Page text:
Andy Warhol said that Pop art was about “liking things”. Ed Ruscha, the octogenarian Pop conceptualist from Los Angeles, is more specific. He likes “the idea of a word becoming a picture”. Note that Ruscha (pronounced Roo-shay) prioritises the idea of a picture over the word depicted. “Everything possesses irony,” Ruscha says. “Nothing gets away from it.”
That is the ruling principle of representation in Now Then, the artist’s winner of a career retrospective at New York’s Museum of Modern Art (MoMA). Words are all over the show, appearing solo, as explosions of bold-faced, comic-book sounds (OOF, UGH); titles (Annie); puns (News, Mews, Pews, Brews, Stews & Dues); brand names (SPAM); emblems (the Hollywood sign); and fragments of speech. One says: “I don’t want no retrospective”.
Ruscha’s droll sense of humour has a salubrious effect on almost any reading of his art, be it painting, drawing, screenprint, book, photograph or magazine advert. Examples of each keep the eye ping-ponging around a syncopated, mix-and-match presentation by Christophe Cherix, MoMA’s chief curator of drawings and prints, enlivening a museum where contemporary art often looks like an orphaned child. With more than 200 works on display, the exhibition adds up to an evolving canon of “likes”—cars, roads, streetscapes, signage, typography, building façades—that Ruscha has mined in a variety of media and materials during his seven decades as an artist.
The first “scripted” painting to appear in the show, a billboard-size oil from 1962, captures the glamour of a movie premiere in a Klieg-lighted projection of big red letters spelling “20th Century Fox”. Ruscha’s compression of fame, power, hype and time into a single, wide-screen image is characteristic of his ability to send several associations slaloming through the mind at once. The painting also introduces his fondness for stretched diagonals, a recurrent structural element that contributes a sense of movement to a static medium with a brilliant economy of means.
The diagonal view also suits Standard Station, Amarillo, Texas (1963), a gorgeous black, red and white painting of a petrol station as one might see it when pulling away from the pump, late at night. A daytime companion, painted the following year, hangs nearby. Like many of Ruscha’s ideas, these paintings derive from road trips on Route 66, the two-lane blacktop celebrated in story and song that interstate highways later made obsolescent. It is one source of an inescapable sense of nostalgia that attends the show.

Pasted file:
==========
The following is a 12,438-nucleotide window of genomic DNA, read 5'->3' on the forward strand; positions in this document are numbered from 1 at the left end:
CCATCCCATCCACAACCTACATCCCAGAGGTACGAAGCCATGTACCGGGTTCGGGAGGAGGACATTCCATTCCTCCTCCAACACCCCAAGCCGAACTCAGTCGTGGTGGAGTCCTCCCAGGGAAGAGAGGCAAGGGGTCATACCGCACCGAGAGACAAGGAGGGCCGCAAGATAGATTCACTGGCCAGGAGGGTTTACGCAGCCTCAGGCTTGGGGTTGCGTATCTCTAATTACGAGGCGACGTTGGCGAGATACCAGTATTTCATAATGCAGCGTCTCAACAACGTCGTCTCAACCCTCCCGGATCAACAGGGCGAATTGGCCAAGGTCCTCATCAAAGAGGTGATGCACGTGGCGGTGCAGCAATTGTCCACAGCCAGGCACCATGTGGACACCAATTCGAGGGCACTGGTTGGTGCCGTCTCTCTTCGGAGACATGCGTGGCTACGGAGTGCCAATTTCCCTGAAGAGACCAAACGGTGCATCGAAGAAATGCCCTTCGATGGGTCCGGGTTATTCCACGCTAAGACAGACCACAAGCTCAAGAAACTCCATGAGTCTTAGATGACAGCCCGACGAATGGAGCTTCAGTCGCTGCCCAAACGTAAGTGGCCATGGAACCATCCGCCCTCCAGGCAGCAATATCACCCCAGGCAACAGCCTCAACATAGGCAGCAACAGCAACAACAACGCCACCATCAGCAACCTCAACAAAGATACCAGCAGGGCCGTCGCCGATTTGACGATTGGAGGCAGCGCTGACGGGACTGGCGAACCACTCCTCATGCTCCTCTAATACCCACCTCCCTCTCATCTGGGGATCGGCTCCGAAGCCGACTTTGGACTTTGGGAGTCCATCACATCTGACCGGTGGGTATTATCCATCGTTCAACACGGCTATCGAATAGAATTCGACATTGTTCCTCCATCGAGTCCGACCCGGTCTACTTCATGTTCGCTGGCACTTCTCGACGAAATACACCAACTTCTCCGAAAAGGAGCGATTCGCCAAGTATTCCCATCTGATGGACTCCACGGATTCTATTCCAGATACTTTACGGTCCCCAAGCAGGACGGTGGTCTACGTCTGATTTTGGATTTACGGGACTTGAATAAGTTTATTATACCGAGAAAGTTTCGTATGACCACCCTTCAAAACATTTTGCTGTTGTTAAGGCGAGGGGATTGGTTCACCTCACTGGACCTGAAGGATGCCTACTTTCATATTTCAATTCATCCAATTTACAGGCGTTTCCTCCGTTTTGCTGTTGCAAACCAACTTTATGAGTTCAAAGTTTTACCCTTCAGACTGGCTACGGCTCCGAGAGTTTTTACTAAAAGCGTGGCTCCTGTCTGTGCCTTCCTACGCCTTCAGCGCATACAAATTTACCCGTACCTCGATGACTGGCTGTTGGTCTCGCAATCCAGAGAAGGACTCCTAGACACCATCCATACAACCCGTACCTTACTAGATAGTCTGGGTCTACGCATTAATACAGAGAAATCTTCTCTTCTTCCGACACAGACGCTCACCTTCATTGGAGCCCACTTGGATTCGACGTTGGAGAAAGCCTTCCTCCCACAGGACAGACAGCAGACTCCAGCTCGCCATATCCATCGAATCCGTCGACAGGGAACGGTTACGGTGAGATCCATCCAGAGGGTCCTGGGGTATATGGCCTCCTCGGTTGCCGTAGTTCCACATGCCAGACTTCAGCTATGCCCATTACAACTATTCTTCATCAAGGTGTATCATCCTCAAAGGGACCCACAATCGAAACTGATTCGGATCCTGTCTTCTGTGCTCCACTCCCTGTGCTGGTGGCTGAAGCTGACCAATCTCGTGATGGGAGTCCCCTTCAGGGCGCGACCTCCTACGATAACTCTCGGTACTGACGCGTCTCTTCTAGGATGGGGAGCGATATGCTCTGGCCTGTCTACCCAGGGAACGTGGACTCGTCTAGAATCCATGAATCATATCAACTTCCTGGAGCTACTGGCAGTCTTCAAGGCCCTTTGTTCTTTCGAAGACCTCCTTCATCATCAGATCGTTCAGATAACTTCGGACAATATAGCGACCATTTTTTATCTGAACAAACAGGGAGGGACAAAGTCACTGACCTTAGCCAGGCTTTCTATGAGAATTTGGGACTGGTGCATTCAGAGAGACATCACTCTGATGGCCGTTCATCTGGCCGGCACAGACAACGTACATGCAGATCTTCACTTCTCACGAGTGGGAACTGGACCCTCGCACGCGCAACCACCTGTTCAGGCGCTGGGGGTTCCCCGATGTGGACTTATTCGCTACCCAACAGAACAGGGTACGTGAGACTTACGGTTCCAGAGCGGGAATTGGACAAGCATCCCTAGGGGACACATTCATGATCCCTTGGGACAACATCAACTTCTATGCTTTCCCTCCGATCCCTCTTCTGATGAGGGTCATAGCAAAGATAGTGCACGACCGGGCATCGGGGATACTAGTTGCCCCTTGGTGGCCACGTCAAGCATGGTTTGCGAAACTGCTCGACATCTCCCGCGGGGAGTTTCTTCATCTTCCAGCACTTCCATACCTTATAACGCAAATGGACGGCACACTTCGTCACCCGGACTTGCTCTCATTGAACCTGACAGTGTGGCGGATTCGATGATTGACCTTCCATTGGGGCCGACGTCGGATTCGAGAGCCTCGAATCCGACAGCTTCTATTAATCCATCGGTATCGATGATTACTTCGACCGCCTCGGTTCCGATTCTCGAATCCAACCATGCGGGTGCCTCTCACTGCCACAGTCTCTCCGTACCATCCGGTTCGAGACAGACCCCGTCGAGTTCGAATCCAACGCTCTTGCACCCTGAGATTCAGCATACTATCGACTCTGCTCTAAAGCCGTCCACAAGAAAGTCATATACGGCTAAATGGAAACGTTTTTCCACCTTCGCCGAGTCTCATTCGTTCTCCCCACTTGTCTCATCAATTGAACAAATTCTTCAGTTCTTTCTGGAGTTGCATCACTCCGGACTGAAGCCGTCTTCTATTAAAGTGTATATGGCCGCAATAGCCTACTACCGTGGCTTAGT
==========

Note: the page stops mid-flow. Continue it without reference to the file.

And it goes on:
Ruscha first hit that road in 1956, a year before Jack Kerouac published On the Road about the same subject. He had just graduated from high school in Oklahoma City, where he grew up, and drove west to Los Angeles to seek his fortune as a commercial artist. After studying graphic design at Chouinard Art Institute (now CalArts) and editing an experimental student magazine called Orb, he worked briefly for a printer and an advertising agency, then became the layout editor for Artforum magazine, a job he held from 1965-69. During those years, he initiated what became a commissioned feature of the magazine by producing striking ads for his own exhibitions. (One outlier, a photograph of himself in bed with two women, was his tongue-in-cheek wedding announcement.)
For part of that time, Ruscha’s office was above Ferus Gallery, the first to represent him. That was where he caught the 1962 debut of Andy Warhol’s Campbell’s Soup Cans paintings, an exercise in repeated motifs and mass consumerism that the younger artist soon deployed in self-published books of grainy, black-and-white photographs. Twentysix Gasoline Stations (1963), Ruscha’s now historic, pocket-size volume of roadside snapshots, has a random sequence but another, the accordion-folded Every Building on the Sunset Strip (1966), is more faithful to actual topography.